Free for educational use
Year of production - 2002
Duration - 5min 0sec
Tags - Law, politics, rights and responsibilities, social justice, see all tags
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About the Video Cliptop
The Law Machine is an episode of the series Human Contraptions (10 × 5 mins) produced in 2002.
Academy Award winning animator Bruce Petty takes a satirical look at the “contraptions” that shape our lives. Education, sex, finance, globalism, art, media, medicine, law, government and even the brain are transformed by Petty into evolving machines. Beginning with a simple concept, he takes us on an anarchic journey through history as each apparatus builds to its complex contemporary form. In the wry, ironic style that is his hallmark, Petty reveals these to be contraptions of a very human kind – imperfect, sometimes unpredictable and always subject to change. A witty, provocative and entertaining series, narrated by Andrew Denton.
A Film Australia National Interest Program. Produced with the assistance of the Australian Broadcasting Corporation.
By viewing this video clip, students have the opportunity to examine how Australia’s political and legal systems have changed over time in Australia.
Students investigate and evaluate:
- the ways in which legal institutions and processes uphold people’s rights in a democracy
- the effectiveness of Australia’s legal system
Bruce Petty says that ”caricature is a device by which we hope to make complex ideas (at least) accessible, (occasionally) witty and (sometimes) informative”.
His professional life has always been about finding those gaps and niches and trying to fill them in. He explains the challenge in creating the Human Contraptions series in this way: “I wanted Human Contraptions to be a cheerful reminder that as our cars, videos and toasters get smarter and cheaper, the institutions we really need are getting more expensive and unreliable, and are starting to rattle. I hope viewers recognise some of our more bizarre organisational devices and enjoy the general irreverence.
The main aim was to take an impressionistic, shorthand, comic look at over-worked, serious subjects. The series is based on general suspicions people have about the institutions we live in. These bodies are old or biased, often politically disfigured and under-funded – they are familiar targets. Representing them as machines at least suggests they are man-made, they wear out and can be fixed even as they do determine how we live.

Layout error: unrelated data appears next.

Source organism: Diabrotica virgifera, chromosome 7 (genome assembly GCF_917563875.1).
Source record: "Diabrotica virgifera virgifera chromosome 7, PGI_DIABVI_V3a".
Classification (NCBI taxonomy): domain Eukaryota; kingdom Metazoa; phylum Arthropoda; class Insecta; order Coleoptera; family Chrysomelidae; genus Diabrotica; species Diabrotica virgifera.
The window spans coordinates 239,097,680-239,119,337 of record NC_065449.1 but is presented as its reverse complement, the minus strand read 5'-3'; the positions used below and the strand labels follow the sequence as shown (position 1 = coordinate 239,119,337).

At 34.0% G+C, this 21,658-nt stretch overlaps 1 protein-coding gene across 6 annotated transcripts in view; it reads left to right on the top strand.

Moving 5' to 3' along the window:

The series offered a chance to check the workings of these “contraptions”. Institutions such as the arts carry our “trust” – we are expected to believe in them. We are persuaded that they are self-correcting and that the corrections are properly and democratically monitored.”
Many people are now beginning to suspect that this is not so.
The satirical, witty narration suggests double-meanings while sound effects and music are also important ironic components.
The Law Machine
It may have started as a simple apparatus to test sin and guilt, but over time, the legal system has become one of our most convoluted contraptions, with a noticeable lean towards the financially gifted and a baffling array of attachments. Loopholes, out-of-court settlements, reasonable doubt, company law … as long as you’ve got a wig it’s possible to bypass justice altogether. Bruce Petty shows us the inner workings of this machine, where lawyers speak a different language and money speaks louder still.
- What impressions does the film give on the way the law has developed over time? What views are given of the complexity and power of the legal machine in our society? What do you think will happen to the legal machine in the future?
- The narrator uses legal language to document the development of the legal system. Identify examples of this legal language used for the following:
- Types of law
- Legal personnel
- How the law works
- Outcomes or resolution
- After viewing the film, develop a timeline that shows milestones in the development of the Law Machine.
- What comment does the narrator make about the fairness of the Law Machine? What arguments does the narrator use to support his view? Do you agree with this viewpoint?
- What do you think Bruce Petty means when he describes “Representing them as machines at least suggests they are man-made, they wear out and can be fixed even as they do determine how we live”.
A Guide to Government and Law in Australia provides an overview of the development the Australian legal system
Online Discovering Democracy units related to Rules and Laws
Teaching and Learning activity Why do we need laws?
Reading between the lines – Developing skills to analyse political cartoons in Studies of Society and Environment Issue 1/2008,_ published by Ryebuck Media distributed to all secondary school libraries.